Module searches for a given correlation pattern within the actual image. The resulting pattern position is marked as a mask in
the data window.
Correlation kernel Image to be found on the base image.
Output type There are several possibilities what to output: local correlation maxima (single points), masks of kernel size for
each correlation maximum (good for presentation purposes), or simply the correlation score.
Correlation method Algorithm for computing correlation can be selected here.
Threshold Threshold for determining whether the local maximum will be treated as correlation kernel found here.
4.16 Graph Processing
Many of the Gwyddion data processing modules produce graph as a output. Graphs can be exported into text les or further ana-
lyzed within Gwyddion by several graph processing modules. These modules can be found in the Graph menu in the Gwyddion
main window. Note that the number of graph modules is quite limited now and consists of basic modules for doing things that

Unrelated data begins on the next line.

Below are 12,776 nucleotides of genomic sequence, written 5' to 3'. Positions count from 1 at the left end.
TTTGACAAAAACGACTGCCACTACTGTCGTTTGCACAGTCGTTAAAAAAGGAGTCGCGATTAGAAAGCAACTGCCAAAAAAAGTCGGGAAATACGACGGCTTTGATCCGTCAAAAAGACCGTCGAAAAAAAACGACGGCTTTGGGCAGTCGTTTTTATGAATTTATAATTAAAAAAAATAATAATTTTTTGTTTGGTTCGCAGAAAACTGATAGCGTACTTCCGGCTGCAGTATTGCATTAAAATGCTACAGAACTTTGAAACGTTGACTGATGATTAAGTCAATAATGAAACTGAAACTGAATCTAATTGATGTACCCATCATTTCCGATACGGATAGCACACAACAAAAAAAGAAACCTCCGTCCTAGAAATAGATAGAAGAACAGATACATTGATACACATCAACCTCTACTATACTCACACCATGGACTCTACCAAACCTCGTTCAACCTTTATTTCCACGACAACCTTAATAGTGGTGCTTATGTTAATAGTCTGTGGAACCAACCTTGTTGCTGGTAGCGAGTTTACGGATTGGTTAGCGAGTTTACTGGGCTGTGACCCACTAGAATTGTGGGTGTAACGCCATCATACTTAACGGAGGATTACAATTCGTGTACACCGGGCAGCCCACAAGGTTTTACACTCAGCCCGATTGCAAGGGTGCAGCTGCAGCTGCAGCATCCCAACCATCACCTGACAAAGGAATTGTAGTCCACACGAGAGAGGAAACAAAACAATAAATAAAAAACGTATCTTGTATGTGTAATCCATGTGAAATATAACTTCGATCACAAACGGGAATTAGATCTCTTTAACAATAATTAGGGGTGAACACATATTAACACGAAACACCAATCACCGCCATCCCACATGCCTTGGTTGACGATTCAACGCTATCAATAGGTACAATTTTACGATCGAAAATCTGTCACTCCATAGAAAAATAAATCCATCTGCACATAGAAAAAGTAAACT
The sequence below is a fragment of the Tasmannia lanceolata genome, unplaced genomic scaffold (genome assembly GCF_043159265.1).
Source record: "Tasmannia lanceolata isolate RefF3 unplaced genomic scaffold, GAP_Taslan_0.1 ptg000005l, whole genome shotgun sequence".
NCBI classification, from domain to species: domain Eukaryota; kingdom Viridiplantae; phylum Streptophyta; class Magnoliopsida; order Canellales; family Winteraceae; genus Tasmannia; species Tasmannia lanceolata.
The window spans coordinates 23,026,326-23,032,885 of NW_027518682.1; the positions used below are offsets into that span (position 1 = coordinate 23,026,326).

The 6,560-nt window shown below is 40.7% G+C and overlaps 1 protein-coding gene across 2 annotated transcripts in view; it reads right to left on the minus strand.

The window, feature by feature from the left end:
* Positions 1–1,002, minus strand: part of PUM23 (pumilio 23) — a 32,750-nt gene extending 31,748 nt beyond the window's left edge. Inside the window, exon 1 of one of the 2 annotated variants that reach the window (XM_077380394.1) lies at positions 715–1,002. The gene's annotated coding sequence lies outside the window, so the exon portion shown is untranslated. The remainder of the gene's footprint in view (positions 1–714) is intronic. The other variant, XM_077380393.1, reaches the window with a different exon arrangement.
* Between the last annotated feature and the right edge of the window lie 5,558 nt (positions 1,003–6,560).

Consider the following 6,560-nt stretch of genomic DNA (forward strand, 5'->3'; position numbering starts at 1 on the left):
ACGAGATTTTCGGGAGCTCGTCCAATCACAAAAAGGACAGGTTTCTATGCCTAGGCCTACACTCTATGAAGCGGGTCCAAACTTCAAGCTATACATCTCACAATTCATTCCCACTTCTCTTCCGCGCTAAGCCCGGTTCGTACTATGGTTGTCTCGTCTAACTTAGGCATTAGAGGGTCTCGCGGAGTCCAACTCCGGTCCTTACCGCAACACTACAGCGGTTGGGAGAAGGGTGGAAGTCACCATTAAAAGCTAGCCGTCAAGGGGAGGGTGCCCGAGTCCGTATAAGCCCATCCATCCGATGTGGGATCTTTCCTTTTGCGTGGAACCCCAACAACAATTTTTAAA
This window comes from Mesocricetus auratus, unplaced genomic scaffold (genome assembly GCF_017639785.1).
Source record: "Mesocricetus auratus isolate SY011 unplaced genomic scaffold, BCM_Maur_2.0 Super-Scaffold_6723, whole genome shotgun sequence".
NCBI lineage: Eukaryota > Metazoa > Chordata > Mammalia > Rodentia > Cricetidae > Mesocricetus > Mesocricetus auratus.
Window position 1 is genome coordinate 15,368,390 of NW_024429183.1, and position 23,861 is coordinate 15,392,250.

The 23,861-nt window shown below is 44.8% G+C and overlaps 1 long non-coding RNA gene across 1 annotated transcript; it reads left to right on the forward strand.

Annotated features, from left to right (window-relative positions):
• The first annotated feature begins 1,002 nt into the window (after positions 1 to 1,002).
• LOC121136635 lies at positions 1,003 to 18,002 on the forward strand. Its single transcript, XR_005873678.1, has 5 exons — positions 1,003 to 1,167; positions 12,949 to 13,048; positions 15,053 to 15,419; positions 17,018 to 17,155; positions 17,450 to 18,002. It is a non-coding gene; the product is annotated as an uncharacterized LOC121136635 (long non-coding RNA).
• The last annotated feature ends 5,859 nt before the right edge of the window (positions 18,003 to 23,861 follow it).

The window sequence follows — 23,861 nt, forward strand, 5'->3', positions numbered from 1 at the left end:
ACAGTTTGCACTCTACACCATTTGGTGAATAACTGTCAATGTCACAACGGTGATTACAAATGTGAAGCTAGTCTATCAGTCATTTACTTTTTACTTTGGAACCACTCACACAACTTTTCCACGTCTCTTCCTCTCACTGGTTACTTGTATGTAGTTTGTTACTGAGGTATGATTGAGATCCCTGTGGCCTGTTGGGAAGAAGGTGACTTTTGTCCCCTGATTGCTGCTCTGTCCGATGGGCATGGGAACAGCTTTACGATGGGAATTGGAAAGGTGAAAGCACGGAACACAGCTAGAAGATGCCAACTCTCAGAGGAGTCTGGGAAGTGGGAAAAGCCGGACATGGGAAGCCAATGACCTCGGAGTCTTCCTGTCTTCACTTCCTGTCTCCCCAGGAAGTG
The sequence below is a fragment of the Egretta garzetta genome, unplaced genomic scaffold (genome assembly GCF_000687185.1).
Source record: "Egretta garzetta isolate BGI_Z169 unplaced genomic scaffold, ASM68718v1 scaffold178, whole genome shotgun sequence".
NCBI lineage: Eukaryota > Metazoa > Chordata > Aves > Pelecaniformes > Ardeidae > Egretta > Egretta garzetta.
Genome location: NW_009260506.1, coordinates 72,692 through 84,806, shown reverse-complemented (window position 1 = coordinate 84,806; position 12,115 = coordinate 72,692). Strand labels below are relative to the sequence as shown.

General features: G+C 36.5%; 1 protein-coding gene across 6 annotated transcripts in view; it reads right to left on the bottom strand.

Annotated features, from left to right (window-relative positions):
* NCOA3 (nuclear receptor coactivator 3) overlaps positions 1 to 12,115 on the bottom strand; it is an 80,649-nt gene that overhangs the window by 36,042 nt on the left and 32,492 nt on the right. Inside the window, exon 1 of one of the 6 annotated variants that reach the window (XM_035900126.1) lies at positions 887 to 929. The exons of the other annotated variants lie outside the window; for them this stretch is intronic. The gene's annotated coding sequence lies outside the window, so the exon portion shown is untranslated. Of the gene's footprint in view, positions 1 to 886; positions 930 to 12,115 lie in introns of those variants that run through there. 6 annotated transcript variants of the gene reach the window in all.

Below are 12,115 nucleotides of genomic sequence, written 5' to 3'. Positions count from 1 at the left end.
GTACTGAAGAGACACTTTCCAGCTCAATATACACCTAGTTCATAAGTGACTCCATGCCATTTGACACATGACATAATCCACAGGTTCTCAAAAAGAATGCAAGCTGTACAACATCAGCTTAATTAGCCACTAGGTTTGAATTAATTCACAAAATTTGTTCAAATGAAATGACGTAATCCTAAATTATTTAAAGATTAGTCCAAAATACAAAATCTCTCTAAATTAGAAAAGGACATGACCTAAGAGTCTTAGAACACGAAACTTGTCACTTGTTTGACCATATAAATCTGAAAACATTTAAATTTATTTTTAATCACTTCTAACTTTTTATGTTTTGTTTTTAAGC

are very frequent within SPM data analysis. For more analytical tools you can use your favorite graph processing program.
In this section the graph modules present in Gwyddion are briey presented.
Basic Operations
First of all zooming and data reading functions are available directly in the graph window:
Logarithmic axes horizontal and vertical axes can be switched between linear and logarithmic using the logscale buttons.
Switching to logarithmic scale is possible only for positive values (either on abscissa or ordinate).
Zoom in and zoom out after selecting zoom in simply draw the area that should be zoomed by mouse. Zoom out restores the
state when all data can be seen.
Measure distances enables user to select several points within the graph and displays their distances and angles between
them.
Graph Level